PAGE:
McCain senses Benghazi ‘cover-up,’ wants more Clinton testimony

Sen. John McCain on Sunday said a special congressional committee is needed to investigate last year’s deadly attacks on a U.S. diplomatic outpost in Benghazi, Libya, and called on former Secretary of State Hillary Rodham Clinton to testify again on Capitol Hill regarding her role in the matter.

Mr. McCain, an Arizona Republican who was his party’s 2008 presidential nominee, said he is willing to give President Obama “the benefit of a doubt on some of these things” regarding the Sept. 11 assault, but “we need a select committee that interviews everybody.”


SPECIAL COVERAGE: Benghazi Attack Under Microscope


“I don’t know what level of scandal, quote-unquote, this rises to. But I know it rises to the level where it requires a full and complete ventilation of these facts,” he told ABC’s “This Week.”

“Here we are nine months later, and we’re still uncovering information which, frankly, contradicts the original line that the administration took. And so we need the select committee, and I hope we’ll get it. And the American people deserve it.”

Mr. McCain said the Obama administration isn’t being honest when it denies scrubbing the official talking points regarding the terrorist assault.

“I’d call it a cover-up,” he said. “I would call it a cover-up to the extent that it was willful removal of information, which was obvious.”

White House press secretary Jay Carney on Friday acknowledged an “interagency” and “iterative” editing process, but he maintained that the administration wasn’t heavily involved and changed only one word in the post-attack “talking points” memo — a change to the word “consulate” to “diplomatic post” for accuracy purposes.

Mr. McCain said Mrs. Clinton, who stepped down as State Department head earlier this year, “had to have been in the loop in some way” regarding what he and other Republicans say were significant redrafting of the talking points.


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“We don’t know for sure. But I do know that her response before the Foreign Relations Committee [when she] said, ‘Well, who cares how this happened?’” the senator said. “A lot of people care, I say, with respect to the secretary of state.”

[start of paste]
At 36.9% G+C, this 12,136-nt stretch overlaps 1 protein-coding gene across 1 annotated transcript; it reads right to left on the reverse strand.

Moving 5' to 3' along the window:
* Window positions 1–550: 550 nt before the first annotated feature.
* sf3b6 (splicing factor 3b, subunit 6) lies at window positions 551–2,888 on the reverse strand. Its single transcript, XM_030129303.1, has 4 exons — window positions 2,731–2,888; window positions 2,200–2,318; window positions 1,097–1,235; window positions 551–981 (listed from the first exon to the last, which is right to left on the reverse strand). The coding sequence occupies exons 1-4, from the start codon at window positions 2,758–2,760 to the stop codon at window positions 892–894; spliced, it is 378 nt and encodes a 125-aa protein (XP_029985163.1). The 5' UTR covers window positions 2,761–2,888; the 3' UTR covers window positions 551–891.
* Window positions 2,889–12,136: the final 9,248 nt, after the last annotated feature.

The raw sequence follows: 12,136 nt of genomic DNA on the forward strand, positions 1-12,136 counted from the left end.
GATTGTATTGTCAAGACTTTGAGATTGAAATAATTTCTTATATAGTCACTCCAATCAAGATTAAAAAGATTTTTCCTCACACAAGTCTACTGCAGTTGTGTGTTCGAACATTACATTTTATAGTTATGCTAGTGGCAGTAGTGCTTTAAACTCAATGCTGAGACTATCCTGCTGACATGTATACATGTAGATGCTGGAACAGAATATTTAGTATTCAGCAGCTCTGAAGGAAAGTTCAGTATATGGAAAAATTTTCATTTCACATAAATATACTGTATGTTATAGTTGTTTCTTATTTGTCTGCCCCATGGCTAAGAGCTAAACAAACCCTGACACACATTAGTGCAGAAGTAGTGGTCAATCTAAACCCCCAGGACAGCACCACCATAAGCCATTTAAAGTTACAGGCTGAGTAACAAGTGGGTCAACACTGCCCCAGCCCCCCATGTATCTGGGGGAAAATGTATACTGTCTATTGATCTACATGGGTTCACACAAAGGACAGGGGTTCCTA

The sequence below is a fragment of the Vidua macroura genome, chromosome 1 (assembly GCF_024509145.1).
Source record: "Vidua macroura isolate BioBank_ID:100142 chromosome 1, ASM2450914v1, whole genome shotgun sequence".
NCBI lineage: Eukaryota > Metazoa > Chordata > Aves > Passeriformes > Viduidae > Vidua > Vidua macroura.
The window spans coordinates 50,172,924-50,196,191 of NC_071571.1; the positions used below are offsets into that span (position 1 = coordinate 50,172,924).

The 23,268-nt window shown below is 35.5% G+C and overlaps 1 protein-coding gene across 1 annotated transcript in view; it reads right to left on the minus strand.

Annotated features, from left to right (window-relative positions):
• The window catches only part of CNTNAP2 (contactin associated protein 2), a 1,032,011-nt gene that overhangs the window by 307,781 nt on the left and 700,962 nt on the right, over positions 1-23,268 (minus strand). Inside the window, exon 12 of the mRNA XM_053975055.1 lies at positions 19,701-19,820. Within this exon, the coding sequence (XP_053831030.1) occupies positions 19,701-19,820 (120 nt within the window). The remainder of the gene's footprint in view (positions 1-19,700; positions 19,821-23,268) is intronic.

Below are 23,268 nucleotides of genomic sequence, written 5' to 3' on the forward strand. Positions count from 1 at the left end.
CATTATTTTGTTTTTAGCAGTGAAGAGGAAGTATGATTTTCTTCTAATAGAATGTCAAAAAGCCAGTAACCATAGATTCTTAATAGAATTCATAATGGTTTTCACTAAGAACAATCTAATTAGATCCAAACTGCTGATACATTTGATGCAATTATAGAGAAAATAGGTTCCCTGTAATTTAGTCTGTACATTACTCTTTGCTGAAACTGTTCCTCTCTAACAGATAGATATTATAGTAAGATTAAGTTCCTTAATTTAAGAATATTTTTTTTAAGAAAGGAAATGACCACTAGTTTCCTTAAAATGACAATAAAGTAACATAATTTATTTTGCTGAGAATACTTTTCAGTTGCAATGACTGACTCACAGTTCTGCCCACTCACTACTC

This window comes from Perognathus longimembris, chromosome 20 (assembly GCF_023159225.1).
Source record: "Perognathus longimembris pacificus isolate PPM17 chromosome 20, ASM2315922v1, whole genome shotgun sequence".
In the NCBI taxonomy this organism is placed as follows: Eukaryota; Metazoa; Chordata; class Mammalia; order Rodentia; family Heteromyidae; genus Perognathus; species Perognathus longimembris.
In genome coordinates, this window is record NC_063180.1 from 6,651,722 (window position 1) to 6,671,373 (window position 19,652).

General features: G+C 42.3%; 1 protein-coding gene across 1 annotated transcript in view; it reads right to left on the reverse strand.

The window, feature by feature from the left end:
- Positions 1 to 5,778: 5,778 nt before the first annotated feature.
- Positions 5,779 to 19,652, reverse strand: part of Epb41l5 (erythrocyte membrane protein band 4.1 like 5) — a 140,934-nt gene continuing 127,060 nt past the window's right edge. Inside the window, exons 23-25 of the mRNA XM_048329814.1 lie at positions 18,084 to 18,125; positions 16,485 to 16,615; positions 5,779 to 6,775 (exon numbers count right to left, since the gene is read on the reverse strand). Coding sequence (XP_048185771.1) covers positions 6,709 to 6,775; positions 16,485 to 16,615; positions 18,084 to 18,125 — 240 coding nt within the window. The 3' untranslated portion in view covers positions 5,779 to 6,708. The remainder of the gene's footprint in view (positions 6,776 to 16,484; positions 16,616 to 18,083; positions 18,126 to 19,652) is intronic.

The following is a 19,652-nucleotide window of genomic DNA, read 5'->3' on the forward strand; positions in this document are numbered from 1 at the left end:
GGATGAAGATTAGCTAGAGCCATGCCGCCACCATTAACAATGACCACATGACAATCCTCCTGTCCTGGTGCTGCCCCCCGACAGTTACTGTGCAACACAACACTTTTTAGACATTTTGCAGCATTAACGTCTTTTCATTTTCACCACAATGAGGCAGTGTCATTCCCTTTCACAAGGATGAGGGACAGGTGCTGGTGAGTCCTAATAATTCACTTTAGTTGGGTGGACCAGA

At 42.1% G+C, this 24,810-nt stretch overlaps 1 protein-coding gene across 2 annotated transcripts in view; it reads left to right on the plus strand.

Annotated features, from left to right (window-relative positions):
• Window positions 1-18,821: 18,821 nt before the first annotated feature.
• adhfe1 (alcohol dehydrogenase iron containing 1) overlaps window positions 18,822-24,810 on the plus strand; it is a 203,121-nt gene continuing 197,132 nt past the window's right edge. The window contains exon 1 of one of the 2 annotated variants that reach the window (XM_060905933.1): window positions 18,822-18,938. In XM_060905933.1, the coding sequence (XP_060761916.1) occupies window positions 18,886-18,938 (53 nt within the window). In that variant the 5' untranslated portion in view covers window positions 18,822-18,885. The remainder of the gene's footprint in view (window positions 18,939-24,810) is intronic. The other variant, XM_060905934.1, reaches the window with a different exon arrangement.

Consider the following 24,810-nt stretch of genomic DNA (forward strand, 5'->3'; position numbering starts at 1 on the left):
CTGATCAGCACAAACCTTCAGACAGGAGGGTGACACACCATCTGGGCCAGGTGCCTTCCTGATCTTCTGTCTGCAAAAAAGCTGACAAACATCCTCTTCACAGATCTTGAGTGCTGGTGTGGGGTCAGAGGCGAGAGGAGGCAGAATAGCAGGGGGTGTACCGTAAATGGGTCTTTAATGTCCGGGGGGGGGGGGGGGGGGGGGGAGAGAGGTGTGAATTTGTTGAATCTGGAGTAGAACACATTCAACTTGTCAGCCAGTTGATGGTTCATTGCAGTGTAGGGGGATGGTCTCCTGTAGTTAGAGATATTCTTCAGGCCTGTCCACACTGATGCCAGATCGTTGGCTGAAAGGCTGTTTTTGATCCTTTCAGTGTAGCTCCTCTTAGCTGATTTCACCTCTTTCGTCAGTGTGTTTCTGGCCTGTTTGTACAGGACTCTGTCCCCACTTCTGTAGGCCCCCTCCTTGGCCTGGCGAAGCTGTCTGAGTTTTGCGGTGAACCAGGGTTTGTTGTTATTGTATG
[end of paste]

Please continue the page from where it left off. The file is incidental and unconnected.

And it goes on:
Retired Ambassador Thomas Pickering, who co-authored a critical report on security at the U.S. outpost in Benghazi, said Mrs. Clinton wasn’t to blame.

“They’ve tried to point a finger at people more senior than where we found the decisions were made,” Mr. Pickering said about Mrs. Clinton’s critics while appearing on CBS’ “Face the Nation.”

The accountability review board that Mr. Pickering headed with retired Adm. Mike Mullen, the former chairman of the Joint Chiefs of Staff, concluded in December that the decisions about the Benghazi outposts were made well below the secretary’s level.

Mr. Pickering agreed with the administration’s contention that no military units could have responded to the attack in time to prevent the deaths of Ambassador J. Christopher Stevens and the three other Americans.

But Gregory N. Hicks, the deputy chief of mission in Libya on the night of the attack, told the House Oversight and Government Reform Committee last week that a show of U.S. military force might have prevented the second attack on the CIA annex that killed security officers Tyrone Woods and Glen Doherty.

Mr. Hicks and two other State Department witnesses criticized Mr. Pickering and Mr. Mullen’s review, saying they failed to interview key individuals.

Republicans have been particularly upset that the reviewers didn’t question Mrs. Clinton at length. But Mr. Pickering said follow-up inquiries weren’t necessary because “we knew where the responsibility rested.”

Mrs. Clinton “had already stated on a number of occasions she had accepted, as a result of her job, the full responsibility,” he told “Face the Nation.”

“On the other hand, the legislation setting up our board made it very clear that [Congress] didn’t want a situation in which a department or agency had accepted responsibility and then nobody looked into where the decisions were made and how and in what way those decisions affected performance on security and whether people were, thus, responsible for failures of performance.

“That’s what we were asked to do, and what’s that we did.”

Sen. Susan M. Collins, Maine Republican, told CNN’s “State of the Union” on Sunday that she agrees it likely wasn’t possible to save Mr. Stevens and the outpost’s information officer, but “I do believe that help could have been sent in time to prevent the further deaths.”

Ms. Collins also rebutted critics who said no new information emerged from last week’s hearing on the Benghazi attack. She said congressional inquiry raised important questions about the military response.

Rep. Darrell E. Issa, California Republican and chairman of the House oversight panel, said Sunday that he will ask for sworn depositions from Mr. Pickering and Mr. Mullen regarding their report.

“We’re going to want to go through at length how the [review board] reached its conclusions, who it interviewed, and why we believe there are shortcomings,” Mr. Issa told NBC’s “Meet the Press.”

“This is a failure. It needs to be investigated. Our committee can investigate.”

Mr. Issa said Mr. Pickering refused to testify before his committee, an accusation the former ambassador denied.

David Eldridge contributed to this report.

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